Gainesville to Dahlonega is a half-hour drive through beautiful countryside down GA-60. I don’t see the problem.

    • Ron Daniels says:

      As someone who had the privilege of living in a dorm and being a commuting student, a thirty minute trip is significant.

      Let’s say you live on campus but a class you need is only offered at the other campus. It likely meets twice a week. That’s two hours of time spent driving a week. That is extra gas money, extra wear and tear on vehicles, and costly in terms of time. That’s two hours a person can’t be studying or working.

      As beautiful as I think North Georgia is, these mergers were not done with students in mind. They were done to save the Board of Reagents rears.

  7. DavidTC says:

    Some counties like Fulton have set up special courts for businesses which streamline the process. Also, the General Assembly created a special, statewide tax court in its last session.

    Problem: Our courts are so underfunded that people’s constitutional right to a speedy trial is being infringed.
    Solution: Set up special courts for corporations so that _they_ aren’t delayed by all the riffraff who are not getting their speedy trial.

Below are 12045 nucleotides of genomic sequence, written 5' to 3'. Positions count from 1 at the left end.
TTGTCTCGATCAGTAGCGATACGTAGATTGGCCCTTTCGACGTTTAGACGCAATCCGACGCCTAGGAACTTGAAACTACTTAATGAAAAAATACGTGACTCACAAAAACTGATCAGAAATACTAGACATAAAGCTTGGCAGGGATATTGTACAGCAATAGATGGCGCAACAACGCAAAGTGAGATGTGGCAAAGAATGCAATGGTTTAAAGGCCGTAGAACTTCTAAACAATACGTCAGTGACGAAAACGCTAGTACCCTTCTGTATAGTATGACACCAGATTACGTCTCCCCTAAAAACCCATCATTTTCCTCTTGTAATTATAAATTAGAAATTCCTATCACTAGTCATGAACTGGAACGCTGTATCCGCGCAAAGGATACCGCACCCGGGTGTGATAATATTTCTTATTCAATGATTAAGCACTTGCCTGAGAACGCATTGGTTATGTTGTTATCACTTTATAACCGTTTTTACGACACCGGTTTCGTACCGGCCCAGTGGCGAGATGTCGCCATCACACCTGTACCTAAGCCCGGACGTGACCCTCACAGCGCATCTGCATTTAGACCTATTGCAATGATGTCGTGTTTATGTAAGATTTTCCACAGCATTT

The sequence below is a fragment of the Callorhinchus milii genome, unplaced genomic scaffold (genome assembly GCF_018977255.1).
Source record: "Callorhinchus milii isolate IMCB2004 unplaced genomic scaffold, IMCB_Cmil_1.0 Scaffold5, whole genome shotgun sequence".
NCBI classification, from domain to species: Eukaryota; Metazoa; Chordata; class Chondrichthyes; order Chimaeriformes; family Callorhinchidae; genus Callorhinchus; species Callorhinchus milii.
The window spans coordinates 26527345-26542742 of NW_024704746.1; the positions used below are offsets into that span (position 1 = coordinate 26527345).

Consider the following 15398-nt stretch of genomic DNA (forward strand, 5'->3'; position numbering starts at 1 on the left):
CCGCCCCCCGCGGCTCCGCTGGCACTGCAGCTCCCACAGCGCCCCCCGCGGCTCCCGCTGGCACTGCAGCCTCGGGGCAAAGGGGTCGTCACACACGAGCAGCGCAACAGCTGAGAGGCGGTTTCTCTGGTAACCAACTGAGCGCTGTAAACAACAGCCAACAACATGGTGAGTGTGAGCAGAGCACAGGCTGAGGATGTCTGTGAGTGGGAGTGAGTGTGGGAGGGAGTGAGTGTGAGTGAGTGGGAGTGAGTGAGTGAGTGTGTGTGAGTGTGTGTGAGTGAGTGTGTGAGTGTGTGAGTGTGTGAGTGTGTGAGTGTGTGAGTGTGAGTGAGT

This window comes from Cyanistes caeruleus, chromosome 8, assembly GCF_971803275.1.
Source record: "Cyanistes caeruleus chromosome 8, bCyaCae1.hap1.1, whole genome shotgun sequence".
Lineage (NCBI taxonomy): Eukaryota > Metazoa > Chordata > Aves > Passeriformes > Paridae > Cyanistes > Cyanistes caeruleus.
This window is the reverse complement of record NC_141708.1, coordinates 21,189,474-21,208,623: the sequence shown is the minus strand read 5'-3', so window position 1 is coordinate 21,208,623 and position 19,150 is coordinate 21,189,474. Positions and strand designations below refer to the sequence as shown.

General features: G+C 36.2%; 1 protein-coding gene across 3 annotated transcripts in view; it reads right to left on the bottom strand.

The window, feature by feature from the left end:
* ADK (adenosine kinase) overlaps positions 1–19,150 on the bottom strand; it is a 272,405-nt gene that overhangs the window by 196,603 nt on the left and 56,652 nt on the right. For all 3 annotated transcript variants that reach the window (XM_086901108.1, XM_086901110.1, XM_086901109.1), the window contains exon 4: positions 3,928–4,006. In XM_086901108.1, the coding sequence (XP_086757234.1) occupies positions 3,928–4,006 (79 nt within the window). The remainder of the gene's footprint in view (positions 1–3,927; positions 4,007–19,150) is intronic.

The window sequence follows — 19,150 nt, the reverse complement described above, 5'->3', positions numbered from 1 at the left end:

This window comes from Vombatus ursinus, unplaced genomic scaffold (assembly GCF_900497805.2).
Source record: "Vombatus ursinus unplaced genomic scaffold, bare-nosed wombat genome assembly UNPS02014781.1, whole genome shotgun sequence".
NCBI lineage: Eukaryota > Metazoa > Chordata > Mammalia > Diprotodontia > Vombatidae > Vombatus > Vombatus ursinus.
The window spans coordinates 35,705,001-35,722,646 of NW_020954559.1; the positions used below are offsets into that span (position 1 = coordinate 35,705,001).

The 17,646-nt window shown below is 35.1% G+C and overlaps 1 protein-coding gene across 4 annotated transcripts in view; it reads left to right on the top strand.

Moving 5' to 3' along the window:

Yes, yes, it probably makes sense to have specific courts for civil vs. criminal stuff, as those two operate somewhat differently. But the idea we’re making specific business courts _in response to_ our criminal courts taking too long is absurd.

    But heaven forbid we have a ‘business unfriendly climate’. (A _human_ unfriendly climate where people languish in jail denied their constitutional right to a speedy trial, OTOH, is just fine.)

      • DavidTC says:

        I don’t have any problem with separate courts in principle. In fact, they’re probably a good idea.

        I was just pointing out the utter moral _ bankruptcy_ of looking at the problem of ‘complete and utter failure to have a working court system’, and rigging a way for corporations (and only corporations) to have a working one. (And, in fact, thinking _their lack_ is the important problem to be solved. Not all those people who don’t get to court for months.)